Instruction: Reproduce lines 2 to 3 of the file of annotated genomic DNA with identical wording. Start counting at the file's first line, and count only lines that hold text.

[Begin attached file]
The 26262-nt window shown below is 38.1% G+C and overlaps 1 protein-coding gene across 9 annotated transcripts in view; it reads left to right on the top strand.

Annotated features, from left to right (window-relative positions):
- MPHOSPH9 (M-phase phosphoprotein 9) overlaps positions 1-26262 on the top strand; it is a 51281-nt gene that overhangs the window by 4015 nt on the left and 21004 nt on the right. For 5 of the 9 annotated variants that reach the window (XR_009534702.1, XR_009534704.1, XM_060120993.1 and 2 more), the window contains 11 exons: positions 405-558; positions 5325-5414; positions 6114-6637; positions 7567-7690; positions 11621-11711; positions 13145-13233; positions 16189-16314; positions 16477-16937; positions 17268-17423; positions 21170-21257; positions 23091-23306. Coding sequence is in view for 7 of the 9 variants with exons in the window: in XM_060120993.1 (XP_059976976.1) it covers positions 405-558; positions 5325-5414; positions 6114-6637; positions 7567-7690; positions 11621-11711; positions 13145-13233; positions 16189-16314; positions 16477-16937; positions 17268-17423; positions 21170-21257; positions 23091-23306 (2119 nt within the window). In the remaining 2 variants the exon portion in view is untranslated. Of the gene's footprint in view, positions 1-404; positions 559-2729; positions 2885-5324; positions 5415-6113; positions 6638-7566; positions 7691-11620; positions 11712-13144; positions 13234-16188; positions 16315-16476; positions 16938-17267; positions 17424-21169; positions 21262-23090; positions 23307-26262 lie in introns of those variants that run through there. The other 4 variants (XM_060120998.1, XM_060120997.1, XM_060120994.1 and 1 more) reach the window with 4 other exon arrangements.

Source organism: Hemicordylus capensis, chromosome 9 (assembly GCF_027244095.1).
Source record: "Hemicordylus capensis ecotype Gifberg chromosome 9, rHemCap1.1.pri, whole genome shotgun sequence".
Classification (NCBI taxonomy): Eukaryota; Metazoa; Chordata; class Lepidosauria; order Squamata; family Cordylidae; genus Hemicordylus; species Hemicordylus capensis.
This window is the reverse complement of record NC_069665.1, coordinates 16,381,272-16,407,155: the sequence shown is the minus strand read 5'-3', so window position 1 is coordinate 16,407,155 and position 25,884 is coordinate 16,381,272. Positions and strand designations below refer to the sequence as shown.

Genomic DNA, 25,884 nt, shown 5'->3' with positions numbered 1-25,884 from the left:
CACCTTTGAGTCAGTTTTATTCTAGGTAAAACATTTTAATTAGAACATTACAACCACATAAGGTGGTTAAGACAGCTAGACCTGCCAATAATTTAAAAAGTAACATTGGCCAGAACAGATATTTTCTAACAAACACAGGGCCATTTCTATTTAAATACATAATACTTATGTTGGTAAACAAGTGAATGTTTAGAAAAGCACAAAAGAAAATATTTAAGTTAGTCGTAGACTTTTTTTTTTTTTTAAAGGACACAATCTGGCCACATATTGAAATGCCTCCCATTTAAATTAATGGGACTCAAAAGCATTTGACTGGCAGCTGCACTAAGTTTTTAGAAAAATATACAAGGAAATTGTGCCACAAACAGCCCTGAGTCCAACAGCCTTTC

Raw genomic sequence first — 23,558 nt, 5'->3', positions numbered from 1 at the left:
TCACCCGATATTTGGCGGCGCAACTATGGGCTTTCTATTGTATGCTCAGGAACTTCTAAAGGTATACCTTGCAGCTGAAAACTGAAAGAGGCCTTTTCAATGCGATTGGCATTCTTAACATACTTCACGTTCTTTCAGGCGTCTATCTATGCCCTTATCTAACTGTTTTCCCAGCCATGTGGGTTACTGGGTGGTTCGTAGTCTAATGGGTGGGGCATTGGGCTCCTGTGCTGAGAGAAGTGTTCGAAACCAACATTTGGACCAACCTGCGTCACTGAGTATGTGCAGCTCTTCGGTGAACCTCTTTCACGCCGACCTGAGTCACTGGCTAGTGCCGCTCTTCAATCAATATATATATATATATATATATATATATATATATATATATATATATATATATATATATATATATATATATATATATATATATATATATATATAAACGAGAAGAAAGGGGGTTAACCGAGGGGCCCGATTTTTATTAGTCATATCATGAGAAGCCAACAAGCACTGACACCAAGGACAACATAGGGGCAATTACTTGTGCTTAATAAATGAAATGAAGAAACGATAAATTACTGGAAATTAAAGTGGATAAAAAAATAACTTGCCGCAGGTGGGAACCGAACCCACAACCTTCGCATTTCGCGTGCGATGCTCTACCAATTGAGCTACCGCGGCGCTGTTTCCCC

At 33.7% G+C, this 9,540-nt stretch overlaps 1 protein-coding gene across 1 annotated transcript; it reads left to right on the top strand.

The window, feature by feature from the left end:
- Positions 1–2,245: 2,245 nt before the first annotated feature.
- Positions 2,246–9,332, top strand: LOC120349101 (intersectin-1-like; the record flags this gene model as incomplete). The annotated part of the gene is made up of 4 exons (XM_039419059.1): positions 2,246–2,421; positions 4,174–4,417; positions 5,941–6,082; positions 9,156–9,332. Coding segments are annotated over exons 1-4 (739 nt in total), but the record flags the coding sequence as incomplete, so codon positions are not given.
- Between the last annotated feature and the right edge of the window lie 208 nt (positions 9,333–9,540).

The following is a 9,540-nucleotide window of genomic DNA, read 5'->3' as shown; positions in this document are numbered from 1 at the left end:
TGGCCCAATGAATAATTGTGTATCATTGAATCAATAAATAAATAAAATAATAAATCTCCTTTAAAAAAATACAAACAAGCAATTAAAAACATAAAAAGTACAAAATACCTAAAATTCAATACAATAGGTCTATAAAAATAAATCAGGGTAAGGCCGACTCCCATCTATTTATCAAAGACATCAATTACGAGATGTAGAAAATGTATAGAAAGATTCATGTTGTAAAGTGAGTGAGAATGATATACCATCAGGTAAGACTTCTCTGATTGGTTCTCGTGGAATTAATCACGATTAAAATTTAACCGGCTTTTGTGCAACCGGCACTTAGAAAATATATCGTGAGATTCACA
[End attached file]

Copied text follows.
Annotated features, from left to right (window-relative positions):
- MPHOSPH9 (M-phase phosphoprotein 9) overlaps positions 1-26262 on the top strand; it is a 51281-nt gene that overhangs the window by 4015 nt on the left and 21004 nt on the right. For 5 of the 9 annotated variants that reach the window (XR_009534702.1, XR_009534704.1, XM_060120993.1 and 2 more), the window contains 11 exons: positions 405-558; positions 5325-5414; positions 6114-6637; positions 7567-7690; positions 11621-11711; positions 13145-13233; positions 16189-16314; positions 16477-16937; positions 17268-17423; positions 21170-21257; positions 23091-23306. Coding sequence is in view for 7 of the 9 variants with exons in the window: in XM_060120993.1 (XP_059976976.1) it covers positions 405-558; positions 5325-5414; positions 6114-6637; positions 7567-7690; positions 11621-11711; positions 13145-13233; positions 16189-16314; positions 16477-16937; positions 17268-17423; positions 21170-21257; positions 23091-23306 (2119 nt within the window). In the remaining 2 variants the exon portion in view is untranslated. Of the gene's footprint in view, positions 1-404; positions 559-2729; positions 2885-5324; positions 5415-6113; positions 6638-7566; positions 7691-11620; positions 11712-13144; positions 13234-16188; positions 16315-16476; positions 16938-17267; positions 17424-21169; positions 21262-23090; positions 23307-26262 lie in introns of those variants that run through there. The other 4 variants (XM_060120998.1, XM_060120997.1, XM_060120994.1 and 1 more) reach the window with 4 other exon arrangements.